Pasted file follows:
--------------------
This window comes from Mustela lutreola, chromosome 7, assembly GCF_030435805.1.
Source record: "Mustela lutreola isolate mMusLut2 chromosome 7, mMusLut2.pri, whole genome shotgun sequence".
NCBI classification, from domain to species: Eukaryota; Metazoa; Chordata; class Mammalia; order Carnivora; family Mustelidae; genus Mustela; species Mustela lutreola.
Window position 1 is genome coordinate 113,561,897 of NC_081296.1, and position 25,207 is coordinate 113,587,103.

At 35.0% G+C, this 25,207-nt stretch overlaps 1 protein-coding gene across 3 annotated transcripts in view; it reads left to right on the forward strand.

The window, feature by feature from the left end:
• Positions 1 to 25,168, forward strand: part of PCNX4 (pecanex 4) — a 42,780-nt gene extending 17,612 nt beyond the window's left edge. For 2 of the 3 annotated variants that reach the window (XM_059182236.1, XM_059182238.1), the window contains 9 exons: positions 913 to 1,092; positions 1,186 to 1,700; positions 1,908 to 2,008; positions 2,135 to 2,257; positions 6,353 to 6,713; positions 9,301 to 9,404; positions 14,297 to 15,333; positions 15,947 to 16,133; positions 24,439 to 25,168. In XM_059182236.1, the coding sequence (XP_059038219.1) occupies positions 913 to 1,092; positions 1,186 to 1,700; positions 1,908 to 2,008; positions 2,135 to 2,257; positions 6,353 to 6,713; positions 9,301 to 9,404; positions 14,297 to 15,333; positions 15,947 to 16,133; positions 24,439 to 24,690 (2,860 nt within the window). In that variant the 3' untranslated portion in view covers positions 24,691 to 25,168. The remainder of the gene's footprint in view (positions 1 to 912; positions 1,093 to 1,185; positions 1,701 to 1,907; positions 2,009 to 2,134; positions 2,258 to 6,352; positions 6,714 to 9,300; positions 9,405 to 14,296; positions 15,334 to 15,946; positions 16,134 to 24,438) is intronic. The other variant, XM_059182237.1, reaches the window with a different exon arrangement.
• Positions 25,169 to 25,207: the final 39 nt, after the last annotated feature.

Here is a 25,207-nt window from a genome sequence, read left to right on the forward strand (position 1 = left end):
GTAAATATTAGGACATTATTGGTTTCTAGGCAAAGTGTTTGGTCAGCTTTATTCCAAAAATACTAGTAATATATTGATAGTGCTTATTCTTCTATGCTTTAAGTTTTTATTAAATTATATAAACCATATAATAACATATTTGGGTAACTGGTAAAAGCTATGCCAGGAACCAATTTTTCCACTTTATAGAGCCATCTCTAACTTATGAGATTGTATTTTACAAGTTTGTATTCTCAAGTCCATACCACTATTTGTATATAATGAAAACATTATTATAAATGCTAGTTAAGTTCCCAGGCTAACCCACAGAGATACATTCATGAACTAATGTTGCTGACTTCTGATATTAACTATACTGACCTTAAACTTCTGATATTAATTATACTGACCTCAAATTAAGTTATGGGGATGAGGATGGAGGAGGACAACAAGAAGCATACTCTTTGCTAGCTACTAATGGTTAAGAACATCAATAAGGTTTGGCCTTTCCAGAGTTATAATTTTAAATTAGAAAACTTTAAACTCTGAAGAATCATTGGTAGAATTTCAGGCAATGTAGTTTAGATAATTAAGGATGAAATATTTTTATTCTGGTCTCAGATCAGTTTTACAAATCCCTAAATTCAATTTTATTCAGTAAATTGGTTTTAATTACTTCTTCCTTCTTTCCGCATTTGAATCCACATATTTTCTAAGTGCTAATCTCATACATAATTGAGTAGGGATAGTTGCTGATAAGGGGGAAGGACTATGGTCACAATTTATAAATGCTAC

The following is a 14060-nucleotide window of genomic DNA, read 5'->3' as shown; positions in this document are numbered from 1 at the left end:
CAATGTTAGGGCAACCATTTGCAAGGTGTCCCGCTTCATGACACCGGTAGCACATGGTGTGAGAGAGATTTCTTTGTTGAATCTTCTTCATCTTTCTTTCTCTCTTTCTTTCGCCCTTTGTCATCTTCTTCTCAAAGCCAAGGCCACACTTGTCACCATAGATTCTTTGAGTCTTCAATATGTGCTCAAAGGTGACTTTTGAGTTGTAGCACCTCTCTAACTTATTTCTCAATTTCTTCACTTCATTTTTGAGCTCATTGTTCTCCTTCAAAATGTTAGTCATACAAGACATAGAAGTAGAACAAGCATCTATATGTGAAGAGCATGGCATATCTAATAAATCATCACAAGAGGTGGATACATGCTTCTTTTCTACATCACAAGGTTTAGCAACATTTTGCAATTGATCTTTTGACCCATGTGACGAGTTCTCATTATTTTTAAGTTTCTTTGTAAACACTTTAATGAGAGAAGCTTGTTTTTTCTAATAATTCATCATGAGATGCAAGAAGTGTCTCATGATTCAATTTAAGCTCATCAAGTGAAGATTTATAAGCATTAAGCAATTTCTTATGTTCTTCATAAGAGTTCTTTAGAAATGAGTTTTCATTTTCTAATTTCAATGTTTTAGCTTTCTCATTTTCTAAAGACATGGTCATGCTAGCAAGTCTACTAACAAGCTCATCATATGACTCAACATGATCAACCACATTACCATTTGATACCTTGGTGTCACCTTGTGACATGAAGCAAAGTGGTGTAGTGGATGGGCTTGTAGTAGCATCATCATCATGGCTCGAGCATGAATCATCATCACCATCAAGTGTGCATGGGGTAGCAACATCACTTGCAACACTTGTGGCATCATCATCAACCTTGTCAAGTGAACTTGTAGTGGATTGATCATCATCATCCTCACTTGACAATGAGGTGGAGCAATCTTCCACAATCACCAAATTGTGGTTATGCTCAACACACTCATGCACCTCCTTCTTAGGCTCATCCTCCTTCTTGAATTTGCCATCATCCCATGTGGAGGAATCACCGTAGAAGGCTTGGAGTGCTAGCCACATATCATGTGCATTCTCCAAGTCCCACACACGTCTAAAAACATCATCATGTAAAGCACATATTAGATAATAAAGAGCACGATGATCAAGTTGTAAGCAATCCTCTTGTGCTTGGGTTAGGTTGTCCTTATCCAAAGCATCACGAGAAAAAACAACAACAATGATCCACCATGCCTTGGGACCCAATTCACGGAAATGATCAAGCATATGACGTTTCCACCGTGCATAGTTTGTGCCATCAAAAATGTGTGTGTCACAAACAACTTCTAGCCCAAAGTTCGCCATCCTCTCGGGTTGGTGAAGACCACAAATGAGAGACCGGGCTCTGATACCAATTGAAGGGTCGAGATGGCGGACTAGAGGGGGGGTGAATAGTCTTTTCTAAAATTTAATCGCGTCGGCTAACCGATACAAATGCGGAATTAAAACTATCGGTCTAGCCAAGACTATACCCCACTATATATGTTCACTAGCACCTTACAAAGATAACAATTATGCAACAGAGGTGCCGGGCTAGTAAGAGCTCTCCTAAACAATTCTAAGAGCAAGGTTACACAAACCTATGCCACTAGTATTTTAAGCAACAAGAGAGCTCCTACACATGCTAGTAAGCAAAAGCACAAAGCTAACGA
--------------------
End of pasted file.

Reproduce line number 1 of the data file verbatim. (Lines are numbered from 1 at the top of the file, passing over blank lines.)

This window comes from Mustela lutreola, chromosome 7, assembly GCF_030435805.1.